Ticks – blood-feeding parasites – are most dangerous for the diseases they can carry. When traveling in areas known to have ticks present, it is important to take precautionary measures such as wearing protective clothing, using tick repellent, and conducting tick checks, say entomologists with Colorado State University.
Colorado State University has been conducting research on insects for years and has compiled information to help people stay safe from diseases carried by ticks. CSU’s information about ticks can be found here. Traducción español es disponible, a través de la pestaña “Convertia al Español” en el sitio web.
All ticks have a typical lifecycle that involves four distinct stages: egg, tiny six-legged larva or seed tick, nymph and adult, according to CSU entomologists. It is the adults that occasionally feed on people. Ticks are highly sensitive to carbon dioxide, which is exhaled by animals as they breathe, and seek it out. They often are poised at the top of vegetation so they can readily cling to passing animals.
- Avoid Tick Habitat
Avoid traveling through areas where ticks are abundant. Ticks are most active in spring and early summer and concentrate where their animal hosts most commonly travel. This includes brushy areas along the edges of fields and woodlands or commonly traveled paths through grassy areas and shrublands.
- Use Tick Repellents
There are a few effective tick repellents. By far the most common is DEET (N,N-diethyl-metatoluamide), the active ingredient in most common insect repellents, such as Cutters and Off!. Apply DEET directly to the skin or to clothing. Repellents are most effective if applied to pants and other areas of the lower body likely to come into contact with ticks.
DEET can be an effective repellent for ticks as well as other biting arthropods, such as chiggers and mosquitoes. However, the following precautions are encouraged:
- On children, do not use high-concentration formulations (above 30 percent).
- Apply the repellent to clothing, rather than to skin.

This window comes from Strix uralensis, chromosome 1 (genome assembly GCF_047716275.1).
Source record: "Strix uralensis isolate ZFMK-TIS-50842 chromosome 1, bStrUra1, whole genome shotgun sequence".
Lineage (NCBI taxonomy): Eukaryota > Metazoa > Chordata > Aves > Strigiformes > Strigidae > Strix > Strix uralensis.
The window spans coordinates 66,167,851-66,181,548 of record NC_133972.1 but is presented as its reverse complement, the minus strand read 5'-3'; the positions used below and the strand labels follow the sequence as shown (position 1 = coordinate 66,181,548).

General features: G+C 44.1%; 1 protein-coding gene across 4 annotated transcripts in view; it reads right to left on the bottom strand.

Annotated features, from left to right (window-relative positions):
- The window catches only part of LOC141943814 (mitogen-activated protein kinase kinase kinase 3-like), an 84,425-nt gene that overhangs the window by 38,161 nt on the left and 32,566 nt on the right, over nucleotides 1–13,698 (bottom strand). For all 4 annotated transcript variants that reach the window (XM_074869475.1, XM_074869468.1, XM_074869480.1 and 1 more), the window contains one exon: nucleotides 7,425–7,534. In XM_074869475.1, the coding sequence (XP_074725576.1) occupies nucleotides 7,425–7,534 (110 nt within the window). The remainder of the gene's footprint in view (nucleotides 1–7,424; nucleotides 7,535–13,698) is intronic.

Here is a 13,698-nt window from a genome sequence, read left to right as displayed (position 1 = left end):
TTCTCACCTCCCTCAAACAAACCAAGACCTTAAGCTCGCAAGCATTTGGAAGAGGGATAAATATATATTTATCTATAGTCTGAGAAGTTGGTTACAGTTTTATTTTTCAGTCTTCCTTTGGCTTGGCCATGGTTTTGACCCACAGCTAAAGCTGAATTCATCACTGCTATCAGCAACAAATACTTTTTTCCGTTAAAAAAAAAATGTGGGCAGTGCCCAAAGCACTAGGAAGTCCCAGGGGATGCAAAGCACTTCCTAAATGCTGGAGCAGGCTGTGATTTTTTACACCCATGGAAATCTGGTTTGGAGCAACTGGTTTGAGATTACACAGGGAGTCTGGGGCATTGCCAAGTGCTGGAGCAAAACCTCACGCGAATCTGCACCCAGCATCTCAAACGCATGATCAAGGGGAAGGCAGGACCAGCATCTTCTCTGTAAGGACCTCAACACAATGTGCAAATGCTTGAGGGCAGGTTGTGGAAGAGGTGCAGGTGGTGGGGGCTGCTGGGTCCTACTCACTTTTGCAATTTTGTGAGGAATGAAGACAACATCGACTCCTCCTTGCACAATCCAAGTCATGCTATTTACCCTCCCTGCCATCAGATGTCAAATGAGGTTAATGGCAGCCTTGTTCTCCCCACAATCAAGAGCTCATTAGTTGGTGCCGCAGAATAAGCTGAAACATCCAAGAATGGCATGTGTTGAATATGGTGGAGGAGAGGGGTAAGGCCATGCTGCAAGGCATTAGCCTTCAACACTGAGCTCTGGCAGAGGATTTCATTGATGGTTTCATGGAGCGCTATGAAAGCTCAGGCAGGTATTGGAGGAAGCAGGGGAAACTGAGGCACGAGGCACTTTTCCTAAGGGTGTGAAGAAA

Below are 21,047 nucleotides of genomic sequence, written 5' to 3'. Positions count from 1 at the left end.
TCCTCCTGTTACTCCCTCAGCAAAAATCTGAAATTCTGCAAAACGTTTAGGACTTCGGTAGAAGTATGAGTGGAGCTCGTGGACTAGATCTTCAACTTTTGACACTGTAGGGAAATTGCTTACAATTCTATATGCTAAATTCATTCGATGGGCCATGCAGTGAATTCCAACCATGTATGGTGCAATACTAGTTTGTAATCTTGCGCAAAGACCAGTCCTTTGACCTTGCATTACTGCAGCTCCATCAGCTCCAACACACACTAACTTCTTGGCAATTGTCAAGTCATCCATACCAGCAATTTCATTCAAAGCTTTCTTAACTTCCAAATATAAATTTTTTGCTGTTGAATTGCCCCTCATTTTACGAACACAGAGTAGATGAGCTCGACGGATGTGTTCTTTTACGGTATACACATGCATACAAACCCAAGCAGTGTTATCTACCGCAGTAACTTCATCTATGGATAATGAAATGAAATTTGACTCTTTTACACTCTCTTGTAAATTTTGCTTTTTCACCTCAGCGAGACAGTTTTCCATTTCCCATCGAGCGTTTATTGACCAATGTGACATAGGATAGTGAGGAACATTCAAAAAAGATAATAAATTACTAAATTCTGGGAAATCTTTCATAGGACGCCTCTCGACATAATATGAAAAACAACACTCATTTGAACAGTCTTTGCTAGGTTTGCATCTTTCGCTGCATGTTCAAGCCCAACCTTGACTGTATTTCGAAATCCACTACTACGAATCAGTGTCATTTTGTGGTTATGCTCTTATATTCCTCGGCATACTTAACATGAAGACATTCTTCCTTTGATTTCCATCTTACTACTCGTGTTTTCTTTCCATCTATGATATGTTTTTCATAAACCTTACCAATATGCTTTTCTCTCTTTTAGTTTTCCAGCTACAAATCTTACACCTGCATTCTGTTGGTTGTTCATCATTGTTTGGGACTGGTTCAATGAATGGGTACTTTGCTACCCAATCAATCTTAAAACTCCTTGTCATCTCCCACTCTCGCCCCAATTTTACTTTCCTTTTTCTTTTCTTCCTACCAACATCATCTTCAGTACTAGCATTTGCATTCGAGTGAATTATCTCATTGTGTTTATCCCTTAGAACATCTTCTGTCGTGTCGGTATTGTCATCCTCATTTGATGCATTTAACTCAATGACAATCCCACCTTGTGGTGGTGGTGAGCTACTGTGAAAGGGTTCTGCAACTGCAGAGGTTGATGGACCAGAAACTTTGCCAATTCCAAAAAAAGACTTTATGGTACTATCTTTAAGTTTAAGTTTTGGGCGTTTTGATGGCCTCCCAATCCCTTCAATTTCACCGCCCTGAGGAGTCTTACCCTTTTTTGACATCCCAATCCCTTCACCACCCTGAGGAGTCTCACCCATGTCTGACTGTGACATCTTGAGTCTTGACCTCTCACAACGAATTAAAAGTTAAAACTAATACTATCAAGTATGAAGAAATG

- Do not apply DEET to hands or other areas that may come into contact with the mouth.
- Do not apply to wounds or irritated skin.
- After use, wash or bathe treated areas, particularly on children.
- Wear Protective Clothing
Long pants, long-sleeved shirts and other clothing can help exclude ticks or keep them from attaching to the skin. Ticks are usually acquired while brushing against low vegetation, so pulling socks over the bottom of the pants leg also is useful. Light-colored clothing can make it easier to find ticks that have been picked up.
- Conduct Tick Checks
Ticks take several hours to settle and begin feeding. This gives you ample time to detect and remove them. The Rocky Mountain wood tick typically takes 12 to 24 hours to start feeding. Therefore, a thorough “tick check” can be an effective alternative to repellents. After walking through areas where ticks might be present, carefully look for and remove any ticks you may have picked up.
Once a tick has become firmly attached to the skin, removal can be difficult and should be done with care. The mouthparts are barbed, so they may remain after removal and allow infection. The recommended procedure for removal of ticks is:
- Grasp the tick with blunt tweezers, as close to the skin as possible. If tweezers are not available and you must use your fingers, cover them with tissue or thin plastic to avoid the possible transmission of any disease organisms, such as tularemia, that the tick may harbor.
- Pull the tick slowly and steadily, straight away from the skin. Try not to crush the tick as you remove it.
- After the tick is removed, treat the feeding site with a disinfectant. Wash your hands when done.
Many other methods have been popularized to remove ticks, such as covering them with petroleum jelly or touching them with a hot match. These methods are not effective.
More information about CSU Extension
Information about ticks and other topics is shared though Colorado State University Extension offices. Colorado State University was founded as a United States land-grant institution and part of its mission is to provide research-based information about topics such as agriculture, nutrition, and health to the citizens of the Colorado. CSU Extension was founded in 1912.
More information about ticks and many other topics can be found at www.Extension.ColoState.edu. Traducción español es disponible, a través de la pestaña “Convertia al Español” en el sitio web.
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